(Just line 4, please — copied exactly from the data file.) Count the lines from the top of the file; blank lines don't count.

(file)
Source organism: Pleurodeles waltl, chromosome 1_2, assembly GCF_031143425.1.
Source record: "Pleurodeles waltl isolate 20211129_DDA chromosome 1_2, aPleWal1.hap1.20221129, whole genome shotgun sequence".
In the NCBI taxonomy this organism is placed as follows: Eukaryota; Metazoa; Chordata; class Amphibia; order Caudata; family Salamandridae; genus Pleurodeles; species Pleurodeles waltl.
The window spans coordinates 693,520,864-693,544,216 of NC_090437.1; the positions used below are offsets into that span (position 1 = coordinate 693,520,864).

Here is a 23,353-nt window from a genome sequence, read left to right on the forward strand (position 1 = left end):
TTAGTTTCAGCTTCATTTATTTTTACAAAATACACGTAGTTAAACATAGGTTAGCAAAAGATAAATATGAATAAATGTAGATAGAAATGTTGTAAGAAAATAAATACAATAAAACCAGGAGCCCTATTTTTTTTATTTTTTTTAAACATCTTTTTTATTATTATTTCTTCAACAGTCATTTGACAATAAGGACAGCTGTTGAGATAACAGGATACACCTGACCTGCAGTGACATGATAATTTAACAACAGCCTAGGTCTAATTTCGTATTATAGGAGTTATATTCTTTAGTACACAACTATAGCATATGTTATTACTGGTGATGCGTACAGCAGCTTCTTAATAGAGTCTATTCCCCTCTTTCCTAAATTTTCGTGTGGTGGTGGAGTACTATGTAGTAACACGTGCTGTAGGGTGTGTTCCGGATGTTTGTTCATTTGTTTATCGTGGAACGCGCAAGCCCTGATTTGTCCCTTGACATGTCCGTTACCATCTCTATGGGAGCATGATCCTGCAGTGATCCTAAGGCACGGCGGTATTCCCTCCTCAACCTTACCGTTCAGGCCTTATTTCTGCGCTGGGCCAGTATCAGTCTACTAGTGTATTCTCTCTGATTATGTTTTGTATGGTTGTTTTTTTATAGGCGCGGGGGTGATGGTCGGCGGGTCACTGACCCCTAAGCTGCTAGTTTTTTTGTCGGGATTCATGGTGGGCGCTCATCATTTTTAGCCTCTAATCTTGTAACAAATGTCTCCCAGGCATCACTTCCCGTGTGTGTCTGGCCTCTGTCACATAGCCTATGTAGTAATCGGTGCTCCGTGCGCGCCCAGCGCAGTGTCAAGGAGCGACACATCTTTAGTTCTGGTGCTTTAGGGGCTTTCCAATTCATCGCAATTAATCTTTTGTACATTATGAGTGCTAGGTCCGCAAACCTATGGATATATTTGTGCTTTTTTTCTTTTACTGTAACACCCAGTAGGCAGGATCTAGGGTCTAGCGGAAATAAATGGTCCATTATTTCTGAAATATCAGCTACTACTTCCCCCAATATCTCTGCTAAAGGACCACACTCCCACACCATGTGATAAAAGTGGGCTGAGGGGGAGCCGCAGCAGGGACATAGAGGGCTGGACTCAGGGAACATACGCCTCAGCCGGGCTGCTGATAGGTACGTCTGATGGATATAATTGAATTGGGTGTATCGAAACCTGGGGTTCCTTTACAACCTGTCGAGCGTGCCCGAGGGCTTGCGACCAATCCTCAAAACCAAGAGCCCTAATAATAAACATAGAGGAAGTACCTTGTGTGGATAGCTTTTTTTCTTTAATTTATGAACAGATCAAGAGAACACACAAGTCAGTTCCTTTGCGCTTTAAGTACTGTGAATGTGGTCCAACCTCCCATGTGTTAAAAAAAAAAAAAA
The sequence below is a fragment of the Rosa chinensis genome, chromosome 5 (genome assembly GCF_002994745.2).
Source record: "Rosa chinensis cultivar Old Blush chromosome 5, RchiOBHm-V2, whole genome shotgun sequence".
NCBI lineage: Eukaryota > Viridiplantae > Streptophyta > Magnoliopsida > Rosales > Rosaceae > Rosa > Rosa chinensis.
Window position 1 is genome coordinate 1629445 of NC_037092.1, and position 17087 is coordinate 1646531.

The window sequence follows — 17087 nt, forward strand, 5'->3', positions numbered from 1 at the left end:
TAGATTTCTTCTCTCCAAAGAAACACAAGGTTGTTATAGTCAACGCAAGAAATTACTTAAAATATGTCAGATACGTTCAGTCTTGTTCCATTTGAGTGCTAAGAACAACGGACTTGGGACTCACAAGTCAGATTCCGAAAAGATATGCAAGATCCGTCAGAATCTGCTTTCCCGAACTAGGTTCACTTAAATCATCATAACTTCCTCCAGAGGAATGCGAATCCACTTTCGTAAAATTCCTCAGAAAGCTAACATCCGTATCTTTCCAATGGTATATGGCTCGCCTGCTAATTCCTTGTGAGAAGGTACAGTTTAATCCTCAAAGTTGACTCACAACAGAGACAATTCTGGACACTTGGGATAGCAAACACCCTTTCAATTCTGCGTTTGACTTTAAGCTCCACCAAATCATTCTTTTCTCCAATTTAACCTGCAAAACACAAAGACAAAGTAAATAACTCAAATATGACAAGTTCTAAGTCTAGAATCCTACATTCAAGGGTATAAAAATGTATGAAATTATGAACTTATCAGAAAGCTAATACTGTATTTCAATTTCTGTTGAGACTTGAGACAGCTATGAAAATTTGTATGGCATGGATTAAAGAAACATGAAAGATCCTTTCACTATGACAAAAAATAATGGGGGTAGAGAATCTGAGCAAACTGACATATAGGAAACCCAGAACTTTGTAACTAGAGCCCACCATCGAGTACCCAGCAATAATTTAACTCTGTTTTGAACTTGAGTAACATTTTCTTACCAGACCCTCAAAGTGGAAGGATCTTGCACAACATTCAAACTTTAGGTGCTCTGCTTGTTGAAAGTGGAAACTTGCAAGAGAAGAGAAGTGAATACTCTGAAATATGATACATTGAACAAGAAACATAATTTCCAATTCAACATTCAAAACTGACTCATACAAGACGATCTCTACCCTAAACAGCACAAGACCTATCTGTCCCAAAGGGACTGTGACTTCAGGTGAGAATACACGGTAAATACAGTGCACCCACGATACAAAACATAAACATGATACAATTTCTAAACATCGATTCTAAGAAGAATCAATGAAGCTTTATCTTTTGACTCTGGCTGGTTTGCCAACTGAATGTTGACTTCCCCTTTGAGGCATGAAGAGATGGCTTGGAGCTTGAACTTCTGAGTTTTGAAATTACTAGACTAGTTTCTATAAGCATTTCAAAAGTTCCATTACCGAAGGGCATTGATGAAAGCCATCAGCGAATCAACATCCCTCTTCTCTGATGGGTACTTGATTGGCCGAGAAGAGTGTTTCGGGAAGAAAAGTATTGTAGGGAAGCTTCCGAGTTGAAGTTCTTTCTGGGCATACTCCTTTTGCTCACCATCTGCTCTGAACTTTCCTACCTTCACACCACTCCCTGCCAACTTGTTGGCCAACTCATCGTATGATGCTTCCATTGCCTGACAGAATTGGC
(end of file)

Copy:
The window spans coordinates 693,520,864-693,544,216 of NC_090437.1; the positions used below are offsets into that span (position 1 = coordinate 693,520,864).